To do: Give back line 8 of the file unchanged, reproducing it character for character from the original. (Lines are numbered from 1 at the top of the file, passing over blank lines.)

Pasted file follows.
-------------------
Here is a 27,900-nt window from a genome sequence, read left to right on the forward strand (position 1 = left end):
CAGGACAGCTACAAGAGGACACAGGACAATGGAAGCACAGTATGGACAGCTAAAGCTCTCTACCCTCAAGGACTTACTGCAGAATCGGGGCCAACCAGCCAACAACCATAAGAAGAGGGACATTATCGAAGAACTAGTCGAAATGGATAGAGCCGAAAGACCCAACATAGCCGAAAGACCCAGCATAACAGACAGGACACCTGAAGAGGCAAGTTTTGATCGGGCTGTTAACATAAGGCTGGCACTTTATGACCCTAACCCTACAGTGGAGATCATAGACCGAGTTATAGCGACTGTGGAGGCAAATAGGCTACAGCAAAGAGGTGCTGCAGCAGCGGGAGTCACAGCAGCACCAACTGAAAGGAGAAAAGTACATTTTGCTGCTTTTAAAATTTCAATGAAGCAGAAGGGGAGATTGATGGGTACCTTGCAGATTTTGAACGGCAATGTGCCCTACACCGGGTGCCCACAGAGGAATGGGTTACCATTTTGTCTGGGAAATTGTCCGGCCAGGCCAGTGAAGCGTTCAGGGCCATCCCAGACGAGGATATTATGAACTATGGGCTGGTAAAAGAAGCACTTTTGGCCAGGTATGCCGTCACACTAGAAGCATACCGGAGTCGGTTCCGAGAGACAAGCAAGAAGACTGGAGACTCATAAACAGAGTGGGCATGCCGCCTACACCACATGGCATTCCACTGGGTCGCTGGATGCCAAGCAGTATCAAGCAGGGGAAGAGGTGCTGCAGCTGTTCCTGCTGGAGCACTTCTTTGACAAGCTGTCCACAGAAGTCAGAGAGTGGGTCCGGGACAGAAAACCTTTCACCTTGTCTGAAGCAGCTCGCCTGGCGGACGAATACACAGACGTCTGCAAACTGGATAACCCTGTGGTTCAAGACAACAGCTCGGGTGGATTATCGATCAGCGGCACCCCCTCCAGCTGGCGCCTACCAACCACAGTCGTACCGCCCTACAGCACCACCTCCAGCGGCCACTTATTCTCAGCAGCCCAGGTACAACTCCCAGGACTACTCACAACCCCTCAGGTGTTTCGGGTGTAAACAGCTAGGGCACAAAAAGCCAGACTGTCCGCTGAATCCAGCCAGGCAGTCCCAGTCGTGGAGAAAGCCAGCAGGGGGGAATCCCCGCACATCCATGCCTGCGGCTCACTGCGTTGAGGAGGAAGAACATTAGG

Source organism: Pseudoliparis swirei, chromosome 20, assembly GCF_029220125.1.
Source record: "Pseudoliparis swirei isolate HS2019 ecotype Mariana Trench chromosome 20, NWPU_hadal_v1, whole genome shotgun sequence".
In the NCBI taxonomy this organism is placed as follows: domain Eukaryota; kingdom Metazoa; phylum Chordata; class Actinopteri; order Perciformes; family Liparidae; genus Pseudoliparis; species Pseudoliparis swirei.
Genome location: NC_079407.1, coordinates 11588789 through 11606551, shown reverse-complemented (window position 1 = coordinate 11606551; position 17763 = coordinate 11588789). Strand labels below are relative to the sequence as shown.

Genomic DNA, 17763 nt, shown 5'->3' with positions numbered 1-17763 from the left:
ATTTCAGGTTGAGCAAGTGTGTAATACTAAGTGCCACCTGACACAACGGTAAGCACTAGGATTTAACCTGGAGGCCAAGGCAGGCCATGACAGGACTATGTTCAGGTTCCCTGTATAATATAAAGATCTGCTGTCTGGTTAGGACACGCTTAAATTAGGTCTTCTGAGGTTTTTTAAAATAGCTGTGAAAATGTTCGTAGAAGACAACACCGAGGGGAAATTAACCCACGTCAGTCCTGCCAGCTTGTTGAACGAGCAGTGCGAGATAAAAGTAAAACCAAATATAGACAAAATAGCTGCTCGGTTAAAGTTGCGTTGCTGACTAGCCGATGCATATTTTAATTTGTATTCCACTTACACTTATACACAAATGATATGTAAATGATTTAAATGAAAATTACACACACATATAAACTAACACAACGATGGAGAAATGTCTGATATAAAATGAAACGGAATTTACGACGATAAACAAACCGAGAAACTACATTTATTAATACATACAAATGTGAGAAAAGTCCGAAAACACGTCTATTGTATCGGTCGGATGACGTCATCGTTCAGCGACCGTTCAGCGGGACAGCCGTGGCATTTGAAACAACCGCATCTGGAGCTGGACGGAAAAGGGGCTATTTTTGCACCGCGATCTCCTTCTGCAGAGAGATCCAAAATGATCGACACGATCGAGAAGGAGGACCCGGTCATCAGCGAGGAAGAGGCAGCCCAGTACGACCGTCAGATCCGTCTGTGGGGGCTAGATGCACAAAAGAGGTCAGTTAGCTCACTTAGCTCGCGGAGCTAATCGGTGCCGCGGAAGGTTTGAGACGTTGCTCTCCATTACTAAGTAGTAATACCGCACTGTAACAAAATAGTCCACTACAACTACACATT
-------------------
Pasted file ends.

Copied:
ATTTCAGGTTGAGCAAGTGTGTAATACTAAGTGCCACCTGACACAACGGTAAGCACTAGGATTTAACCTGGAGGCCAAGGCAGGCCATGACAGGACTATGTTCAGGTTCCCTGTATAATATAAAGATCTGCTGTCTGGTTAGGACACGCTTAAATTAGGTCTTCTGAGGTTTTTTAAAATAGCTGTGAAAATGTTCGTAGAAGACAACACCGAGGGGAAATTAACCCACGTCAGTCCTGCCAGCTTGTTGAACGAGCAGTGCGAGATAAAAGTAAAACCAAATATAGACAAAATAGCTGCTCGGTTAAAGTTGCGTTGCTGACTAGCCGATGCATATTTTAATTTGTATTCCACTTACACTTATACACAAATGATATGTAAATGATTTAAATGAAAATTACACACACATATAAACTAACACAACGATGGAGAAATGTCTGATATAAAATGAAACGGAATTTACGACGATAAACAAACCGAGAAACTACATTTATTAATACATACAAATGTGAGAAAAGTCCGAAAACACGTCTATTGTATCGGTCGGATGACGTCATCGTTCAGCGACCGTTCAGCGGGACAGCCGTGGCATTTGAAACAACCGCATCTGGAGCTGGACGGAAAAGGGGCTATTTTTGCACCGCGATCTCCTTCTGCAGAGAGATCCAAAATGATCGACACGATCGAGAAGGAGGACCCGGTCATCAGCGAGGAAGAGGCAGCCCAGTACGACCGTCAGATCCGTCTGTGGGGGCTAGATGCACAAAAGAGGTCAGTTAGCTCACTTAGCTCGCGGAGCTAATCGGTGCCGCGGAAGGTTTGAGACGTTGCTCTCCATTACTAAGTAGTAATACCGCACTGTAACAAAATAGTCCACTACAACTACACATT